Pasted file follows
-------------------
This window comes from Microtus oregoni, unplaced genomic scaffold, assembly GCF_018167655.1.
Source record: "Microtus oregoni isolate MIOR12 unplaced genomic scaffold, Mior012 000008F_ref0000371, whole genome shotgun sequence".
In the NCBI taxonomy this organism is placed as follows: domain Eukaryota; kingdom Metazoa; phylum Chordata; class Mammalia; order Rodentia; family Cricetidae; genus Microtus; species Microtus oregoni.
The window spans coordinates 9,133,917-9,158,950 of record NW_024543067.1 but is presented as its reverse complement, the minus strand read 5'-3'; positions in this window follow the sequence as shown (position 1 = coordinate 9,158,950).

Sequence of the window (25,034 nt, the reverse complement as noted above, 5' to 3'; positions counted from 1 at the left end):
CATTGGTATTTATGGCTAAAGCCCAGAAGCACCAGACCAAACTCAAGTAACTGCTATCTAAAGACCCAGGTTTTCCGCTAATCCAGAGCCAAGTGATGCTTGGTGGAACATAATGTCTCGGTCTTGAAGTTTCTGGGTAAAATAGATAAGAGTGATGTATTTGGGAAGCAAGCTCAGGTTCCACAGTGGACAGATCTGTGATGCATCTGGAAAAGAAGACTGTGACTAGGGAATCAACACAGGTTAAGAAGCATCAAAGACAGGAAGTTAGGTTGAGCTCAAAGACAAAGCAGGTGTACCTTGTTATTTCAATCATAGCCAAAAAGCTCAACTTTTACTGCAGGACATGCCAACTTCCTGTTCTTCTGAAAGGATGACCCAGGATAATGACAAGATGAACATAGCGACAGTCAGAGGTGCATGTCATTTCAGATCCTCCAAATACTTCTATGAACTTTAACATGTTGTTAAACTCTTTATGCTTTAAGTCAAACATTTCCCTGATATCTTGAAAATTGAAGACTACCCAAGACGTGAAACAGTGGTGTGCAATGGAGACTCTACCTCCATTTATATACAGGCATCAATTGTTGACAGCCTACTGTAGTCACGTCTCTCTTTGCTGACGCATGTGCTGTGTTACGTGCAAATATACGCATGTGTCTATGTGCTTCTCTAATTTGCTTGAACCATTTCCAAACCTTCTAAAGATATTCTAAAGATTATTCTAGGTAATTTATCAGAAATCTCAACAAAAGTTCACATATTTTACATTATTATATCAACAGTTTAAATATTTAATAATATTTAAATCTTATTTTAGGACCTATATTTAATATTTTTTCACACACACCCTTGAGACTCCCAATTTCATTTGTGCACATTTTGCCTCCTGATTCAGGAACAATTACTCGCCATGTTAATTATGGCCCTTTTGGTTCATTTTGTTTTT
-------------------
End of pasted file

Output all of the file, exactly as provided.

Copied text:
This window comes from Microtus oregoni, unplaced genomic scaffold, assembly GCF_018167655.1.
Source record: "Microtus oregoni isolate MIOR12 unplaced genomic scaffold, Mior012 000008F_ref0000371, whole genome shotgun sequence".
In the NCBI taxonomy this organism is placed as follows: domain Eukaryota; kingdom Metazoa; phylum Chordata; class Mammalia; order Rodentia; family Cricetidae; genus Microtus; species Microtus oregoni.
The window spans coordinates 9,133,917-9,158,950 of record NW_024543067.1 but is presented as its reverse complement, the minus strand read 5'-3'; positions in this window follow the sequence as shown (position 1 = coordinate 9,158,950).

Sequence of the window (25,034 nt, the reverse complement as noted above, 5' to 3'; positions counted from 1 at the left end):
CATTGGTATTTATGGCTAAAGCCCAGAAGCACCAGACCAAACTCAAGTAACTGCTATCTAAAGACCCAGGTTTTCCGCTAATCCAGAGCCAAGTGATGCTTGGTGGAACATAATGTCTCGGTCTTGAAGTTTCTGGGTAAAATAGATAAGAGTGATGTATTTGGGAAGCAAGCTCAGGTTCCACAGTGGACAGATCTGTGATGCATCTGGAAAAGAAGACTGTGACTAGGGAATCAACACAGGTTAAGAAGCATCAAAGACAGGAAGTTAGGTTGAGCTCAAAGACAAAGCAGGTGTACCTTGTTATTTCAATCATAGCCAAAAAGCTCAACTTTTACTGCAGGACATGCCAACTTCCTGTTCTTCTGAAAGGATGACCCAGGATAATGACAAGATGAACATAGCGACAGTCAGAGGTGCATGTCATTTCAGATCCTCCAAATACTTCTATGAACTTTAACATGTTGTTAAACTCTTTATGCTTTAAGTCAAACATTTCCCTGATATCTTGAAAATTGAAGACTACCCAAGACGTGAAACAGTGGTGTGCAATGGAGACTCTACCTCCATTTATATACAGGCATCAATTGTTGACAGCCTACTGTAGTCACGTCTCTCTTTGCTGACGCATGTGCTGTGTTACGTGCAAATATACGCATGTGTCTATGTGCTTCTCTAATTTGCTTGAACCATTTCCAAACCTTCTAAAGATATTCTAAAGATTATTCTAGGTAATTTATCAGAAATCTCAACAAAAGTTCACATATTTTACATTATTATATCAACAGTTTAAATATTTAATAATATTTAAATCTTATTTTAGGACCTATATTTAATATTTTTTCACACACACCCTTGAGACTCCCAATTTCATTTGTGCACATTTTGCCTCCTGATTCAGGAACAATTACTCGCCATGTTAATTATGGCCCTTTTGGTTCATTTTGTTTTT